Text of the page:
Ken Eisold Ph.D.

Hidden Motives

Self-Esteem in the Marketplace

Brands influence the unconscious mind

Posted Feb 16, 2011

The Surprising Power of Brands

We tend to assume that we have confidence in ourselves based on who we are and what we have done - or we don't. We think we feel good about ourselves consistently - or we don't. But it turns out that these internal beliefs are actually quite volatile. They change in response to circumstances - and the brands we use.

A recent study reported in The Wall Street Journal showed that there were measurable differences in how subjects felt about themselves depending on what brands they used. For example, students who composed resumes on iMacs expected to make significantly more from the jobs they were applying for than those who used generic peripherals.

The Journal concluded: "the link between what we consume and what we think of ourselves remains lodged in our brains." (See, "Can Buying Generic Lower Your Self-Esteem?")

I doubt that marketers and branding consultants are surprised. Given the vast amounts of money spent by corporations crafting and protecting their brands, they seem to be pretty sure their money is well spent. It is we, the consumers, who are likely to be surprised by the hidden power that brands exert over our choices.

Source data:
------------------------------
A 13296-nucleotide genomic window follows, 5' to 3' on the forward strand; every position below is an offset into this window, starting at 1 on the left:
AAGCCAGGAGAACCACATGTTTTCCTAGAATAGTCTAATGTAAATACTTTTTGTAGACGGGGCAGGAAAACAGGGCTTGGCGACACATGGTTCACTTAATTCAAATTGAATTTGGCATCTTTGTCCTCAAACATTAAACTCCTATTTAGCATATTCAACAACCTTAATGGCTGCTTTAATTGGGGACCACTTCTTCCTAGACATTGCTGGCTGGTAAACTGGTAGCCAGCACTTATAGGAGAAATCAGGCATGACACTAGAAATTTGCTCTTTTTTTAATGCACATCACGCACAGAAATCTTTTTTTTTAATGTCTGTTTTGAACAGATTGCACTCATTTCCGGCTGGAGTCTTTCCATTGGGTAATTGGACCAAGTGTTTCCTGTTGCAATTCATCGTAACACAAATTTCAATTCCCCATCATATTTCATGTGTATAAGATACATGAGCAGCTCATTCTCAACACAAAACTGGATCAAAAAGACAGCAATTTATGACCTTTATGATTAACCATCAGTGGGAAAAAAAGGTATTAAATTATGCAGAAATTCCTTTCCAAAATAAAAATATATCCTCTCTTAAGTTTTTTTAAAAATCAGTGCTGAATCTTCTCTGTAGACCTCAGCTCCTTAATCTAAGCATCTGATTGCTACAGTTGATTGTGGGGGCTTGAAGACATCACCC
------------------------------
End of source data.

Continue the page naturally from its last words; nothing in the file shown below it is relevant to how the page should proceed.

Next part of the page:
We don't like to think of ourselves being as malleable as we are or so easily manipulated. Perhaps we have persuaded ourselves that well-known brands are made better or are more reliable. In some cases, that may be so, but in the case of these experiments that was irrelevant. The computers and other products were used temporarily and only in the research lab. And many generics are notably cheaper and almost indistinguishable from their higher priced competitors.

But we shouldn't be surprised. Yes, it makes a big difference to our general levels of self esteem if we were loved as children and treated with respect, and it matters if we are depressed or not. But research into the unconscious has shown that self-esteem has to be continually sustained throughout our lives, by the friends we have, the successes we enjoy, the respect we earn. It is not fixed.

So, faced with the power of brands, what should we do about the volatility of self-esteem they induce in us? Is there any way we can fight back against the unconscious influence of marketing campaigns and powerful advertising budgets?

We can start by being more mindful of the unconscious power of brands - and the arguments against their superiority. Try not to get suckered into false beliefs. Maybe the pricey brand is more attractive or better built. But what do you actually know?

We might also consider using the power of social media to counter-attack, setting up Facebook groups, for example, dedicated to sharing stories about the actual experience that consumers have with well-known brands. Someone might consider establishing websites to discuss the shortcomings and over-pricing of specific brands that are heavily promoted.

And we can begin to take pride in being frugal and discriminating, in having our own independent and fully conscious standards.

(Also published in Mindful Money)

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